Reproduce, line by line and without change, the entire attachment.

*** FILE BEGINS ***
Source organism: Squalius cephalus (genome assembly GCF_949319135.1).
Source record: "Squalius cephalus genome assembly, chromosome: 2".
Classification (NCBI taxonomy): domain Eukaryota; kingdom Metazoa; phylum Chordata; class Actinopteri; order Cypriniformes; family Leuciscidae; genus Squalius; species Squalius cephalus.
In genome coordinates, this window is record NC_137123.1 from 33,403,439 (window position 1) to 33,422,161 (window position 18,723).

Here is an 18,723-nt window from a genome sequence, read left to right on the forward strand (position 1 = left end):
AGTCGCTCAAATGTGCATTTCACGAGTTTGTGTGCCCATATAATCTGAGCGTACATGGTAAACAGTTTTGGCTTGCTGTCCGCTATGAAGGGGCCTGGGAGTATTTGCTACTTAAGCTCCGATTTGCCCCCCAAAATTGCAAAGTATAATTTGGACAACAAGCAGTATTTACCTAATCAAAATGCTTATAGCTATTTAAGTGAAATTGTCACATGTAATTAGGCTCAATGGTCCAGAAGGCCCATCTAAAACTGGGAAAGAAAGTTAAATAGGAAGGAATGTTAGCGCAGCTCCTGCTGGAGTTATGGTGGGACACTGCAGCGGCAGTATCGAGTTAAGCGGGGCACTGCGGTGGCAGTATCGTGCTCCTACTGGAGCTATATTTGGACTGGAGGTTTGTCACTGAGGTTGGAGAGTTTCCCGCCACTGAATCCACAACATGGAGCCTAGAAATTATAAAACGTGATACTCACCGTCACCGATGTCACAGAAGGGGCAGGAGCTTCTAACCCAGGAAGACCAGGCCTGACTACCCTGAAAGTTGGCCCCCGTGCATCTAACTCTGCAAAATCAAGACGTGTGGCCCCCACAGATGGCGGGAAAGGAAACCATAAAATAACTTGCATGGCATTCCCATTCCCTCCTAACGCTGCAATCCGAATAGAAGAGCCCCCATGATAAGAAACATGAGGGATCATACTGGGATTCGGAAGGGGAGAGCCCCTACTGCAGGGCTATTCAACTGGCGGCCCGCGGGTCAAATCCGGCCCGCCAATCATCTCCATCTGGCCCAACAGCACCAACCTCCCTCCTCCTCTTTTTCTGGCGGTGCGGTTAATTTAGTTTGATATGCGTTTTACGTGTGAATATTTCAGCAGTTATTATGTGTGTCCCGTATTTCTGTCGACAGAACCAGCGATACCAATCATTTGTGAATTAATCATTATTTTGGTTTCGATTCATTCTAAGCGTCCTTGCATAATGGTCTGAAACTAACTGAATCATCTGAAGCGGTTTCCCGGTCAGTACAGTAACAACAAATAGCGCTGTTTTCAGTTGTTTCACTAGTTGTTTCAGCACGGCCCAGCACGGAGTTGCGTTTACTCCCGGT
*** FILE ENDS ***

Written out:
Source organism: Squalius cephalus (genome assembly GCF_949319135.1).
Source record: "Squalius cephalus genome assembly, chromosome: 2".
Classification (NCBI taxonomy): domain Eukaryota; kingdom Metazoa; phylum Chordata; class Actinopteri; order Cypriniformes; family Leuciscidae; genus Squalius; species Squalius cephalus.
In genome coordinates, this window is record NC_137123.1 from 33,403,439 (window position 1) to 33,422,161 (window position 18,723).

Here is an 18,723-nt window from a genome sequence, read left to right on the forward strand (position 1 = left end):
AGTCGCTCAAATGTGCATTTCACGAGTTTGTGTGCCCATATAATCTGAGCGTACATGGTAAACAGTTTTGGCTTGCTGTCCGCTATGAAGGGGCCTGGGAGTATTTGCTACTTAAGCTCCGATTTGCCCCCCAAAATTGCAAAGTATAATTTGGACAACAAGCAGTATTTACCTAATCAAAATGCTTATAGCTATTTAAGTGAAATTGTCACATGTAATTAGGCTCAATGGTCCAGAAGGCCCATCTAAAACTGGGAAAGAAAGTTAAATAGGAAGGAATGTTAGCGCAGCTCCTGCTGGAGTTATGGTGGGACACTGCAGCGGCAGTATCGAGTTAAGCGGGGCACTGCGGTGGCAGTATCGTGCTCCTACTGGAGCTATATTTGGACTGGAGGTTTGTCACTGAGGTTGGAGAGTTTCCCGCCACTGAATCCACAACATGGAGCCTAGAAATTATAAAACGTGATACTCACCGTCACCGATGTCACAGAAGGGGCAGGAGCTTCTAACCCAGGAAGACCAGGCCTGACTACCCTGAAAGTTGGCCCCCGTGCATCTAACTCTGCAAAATCAAGACGTGTGGCCCCCACAGATGGCGGGAAAGGAAACCATAAAATAACTTGCATGGCATTCCCATTCCCTCCTAACGCTGCAATCCGAATAGAAGAGCCCCCATGATAAGAAACATGAGGGATCATACTGGGATTCGGAAGGGGAGAGCCCCTACTGCAGGGCTATTCAACTGGCGGCCCGCGGGTCAAATCCGGCCCGCCAATCATCTCCATCTGGCCCAACAGCACCAACCTCCCTCCTCCTCTTTTTCTGGCGGTGCGGTTAATTTAGTTTGATATGCGTTTTACGTGTGAATATTTCAGCAGTTATTATGTGTGTCCCGTATTTCTGTCGACAGAACCAGCGATACCAATCATTTGTGAATTAATCATTATTTTGGTTTCGATTCATTCTAAGCGTCCTTGCATAATGGTCTGAAACTAACTGAATCATCTGAAGCGGTTTCCCGGTCAGTACAGTAACAACAAATAGCGCTGTTTTCAGTTGTTTCACTAGTTGTTTCAGCACGGCCCAGCACGGAGTTGCGTTTACTCCCGGT